Much of the tech sector, from Amazon and Microsoft to Verizon, oppose the US government's position in the closely watched case. These companies and a slew of others maintain that the enforcement of US law stops at the border. They say the global community is already skittish about trusting US-based tech companies in the wake of the Edward Snowden leaks. So a ruling siding with the Obama administration would fuel that mistrust, conflict with foreign data protection laws, and place the tech sector at risk of foreign government sanctions, the companies said.

The two-year-old dispute before the 2nd US Circuit Court of Appeals in New York concerns e-mail stored on Microsoft's servers in Dublin, Ireland. As part of a drug investigation, US authorities served Microsoft with a warrant demanding access to e-mail on an overseas Microsoft account. Microsoft balked, writing in a court brief that "The government cannot seek and a court cannot issue a warrant allowing federal agents to break down the doors of Microsoft’s Dublin facility."

Read 7 remaining paragraphs | Comments

06 Sep 17:33

UCS-style Venator-class Star Destroyer from Revenge of the Sith

by Andrew

I quite liked the Venators in RotS and am glad to see this build 8)

The upcoming Star Wars Episode VII: The Force Awakens LEGO sets may be getting all the attention these days, but the original trilogy and even prequel trilogy continue to provide inspiration for many LEGO builders. AdNorrel has posted a Venator-class Star Destroyer from Episode III: Revenge of the Sith in the style of the large UCS LEGO sets. Built from about 2,000 LEGO elements, the Star Destroyer took about 20 days to create.

UCS-style MOC Venator-class Star Destroyer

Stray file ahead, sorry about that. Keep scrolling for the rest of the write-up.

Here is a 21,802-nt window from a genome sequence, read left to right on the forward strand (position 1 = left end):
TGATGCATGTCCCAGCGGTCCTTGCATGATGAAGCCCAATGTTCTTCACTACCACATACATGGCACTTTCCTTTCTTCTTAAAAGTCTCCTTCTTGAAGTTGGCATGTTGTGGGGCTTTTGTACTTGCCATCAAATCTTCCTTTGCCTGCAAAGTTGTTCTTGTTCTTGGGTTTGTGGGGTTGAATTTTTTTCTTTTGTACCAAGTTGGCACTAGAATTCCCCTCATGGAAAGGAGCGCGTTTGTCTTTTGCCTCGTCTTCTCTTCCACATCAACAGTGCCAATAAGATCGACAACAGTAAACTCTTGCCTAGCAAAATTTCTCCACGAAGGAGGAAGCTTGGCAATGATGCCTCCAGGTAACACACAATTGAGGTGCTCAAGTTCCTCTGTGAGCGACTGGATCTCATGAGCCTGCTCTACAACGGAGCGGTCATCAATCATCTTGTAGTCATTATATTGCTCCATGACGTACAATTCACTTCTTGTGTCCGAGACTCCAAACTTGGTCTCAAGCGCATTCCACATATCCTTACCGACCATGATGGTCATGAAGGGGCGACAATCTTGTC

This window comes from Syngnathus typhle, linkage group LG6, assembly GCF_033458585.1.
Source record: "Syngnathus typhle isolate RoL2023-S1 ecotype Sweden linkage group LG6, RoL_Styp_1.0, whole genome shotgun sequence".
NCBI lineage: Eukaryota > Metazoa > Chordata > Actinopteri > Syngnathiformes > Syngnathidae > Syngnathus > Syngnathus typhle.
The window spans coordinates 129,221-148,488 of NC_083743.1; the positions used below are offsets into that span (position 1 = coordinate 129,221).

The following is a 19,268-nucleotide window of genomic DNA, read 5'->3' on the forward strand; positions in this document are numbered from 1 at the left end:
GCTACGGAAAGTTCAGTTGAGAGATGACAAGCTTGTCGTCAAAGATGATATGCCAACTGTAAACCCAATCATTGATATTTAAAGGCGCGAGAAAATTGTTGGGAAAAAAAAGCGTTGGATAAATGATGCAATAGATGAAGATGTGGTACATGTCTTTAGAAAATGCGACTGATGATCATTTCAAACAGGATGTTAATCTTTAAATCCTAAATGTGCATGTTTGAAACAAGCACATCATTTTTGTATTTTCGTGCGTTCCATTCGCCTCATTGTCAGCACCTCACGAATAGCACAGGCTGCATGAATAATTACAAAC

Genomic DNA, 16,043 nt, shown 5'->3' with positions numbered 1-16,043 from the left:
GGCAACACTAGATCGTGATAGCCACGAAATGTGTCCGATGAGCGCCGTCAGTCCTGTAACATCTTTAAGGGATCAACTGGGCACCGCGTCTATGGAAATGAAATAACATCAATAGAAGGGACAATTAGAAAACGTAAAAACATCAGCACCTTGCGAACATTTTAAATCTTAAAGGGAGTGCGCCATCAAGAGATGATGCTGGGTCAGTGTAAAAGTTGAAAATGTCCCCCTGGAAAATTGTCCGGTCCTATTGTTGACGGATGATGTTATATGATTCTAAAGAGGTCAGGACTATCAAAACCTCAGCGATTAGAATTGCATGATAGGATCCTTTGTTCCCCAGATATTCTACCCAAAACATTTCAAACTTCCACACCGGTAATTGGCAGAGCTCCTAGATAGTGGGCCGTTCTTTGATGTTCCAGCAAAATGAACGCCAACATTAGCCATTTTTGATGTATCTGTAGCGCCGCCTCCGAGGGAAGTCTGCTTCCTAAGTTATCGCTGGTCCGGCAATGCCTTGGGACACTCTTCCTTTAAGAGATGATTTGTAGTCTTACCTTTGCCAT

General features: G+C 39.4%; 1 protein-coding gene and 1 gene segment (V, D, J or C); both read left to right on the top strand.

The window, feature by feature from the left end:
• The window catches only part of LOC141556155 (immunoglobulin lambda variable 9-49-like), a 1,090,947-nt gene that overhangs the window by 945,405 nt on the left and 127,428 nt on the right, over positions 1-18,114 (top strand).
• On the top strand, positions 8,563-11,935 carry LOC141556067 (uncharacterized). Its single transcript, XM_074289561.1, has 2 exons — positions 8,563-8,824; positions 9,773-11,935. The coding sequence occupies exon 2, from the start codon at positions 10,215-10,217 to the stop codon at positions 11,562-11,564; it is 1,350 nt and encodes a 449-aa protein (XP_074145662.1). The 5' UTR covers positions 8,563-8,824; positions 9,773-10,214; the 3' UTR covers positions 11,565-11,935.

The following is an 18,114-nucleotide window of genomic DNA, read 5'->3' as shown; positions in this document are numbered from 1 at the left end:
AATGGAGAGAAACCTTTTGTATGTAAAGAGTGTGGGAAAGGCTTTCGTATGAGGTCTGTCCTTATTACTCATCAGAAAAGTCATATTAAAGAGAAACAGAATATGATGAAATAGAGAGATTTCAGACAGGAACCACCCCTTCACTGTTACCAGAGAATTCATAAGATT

02 Sep 07:00

Happy Birthday Monkey Island

I guess Monkey Island turns 25 this month. It’s hard to tell.

Unlike today, you didn’t push a button and unleash your game to billions of people. It was a slow process of sending “gold master” floppies off to manufacturing, which was often overseas, then waiting for them to be shipped to stores and the first of the teaming masses to buy the game.

Of course, when that happened, you rarely heard about it. There was no Internet for players to jump onto and talk about the game.

There was CompuServe and Prodigy, but those catered to a very small group of very highly technical people.

Lucasfilm’s process for finalizing and shipping a game consisted of madly testing for several months while we fixed bugs, then 2 weeks before we were to send off the gold masters, the game would go into “lockdown testing”.  If any bug was found, there was a discussion with the team and management about if it was worth fixing.  “Worth Fixing” consisted of a lot of factors, including how difficult it was to fix and if the fix would likely introduce more bugs.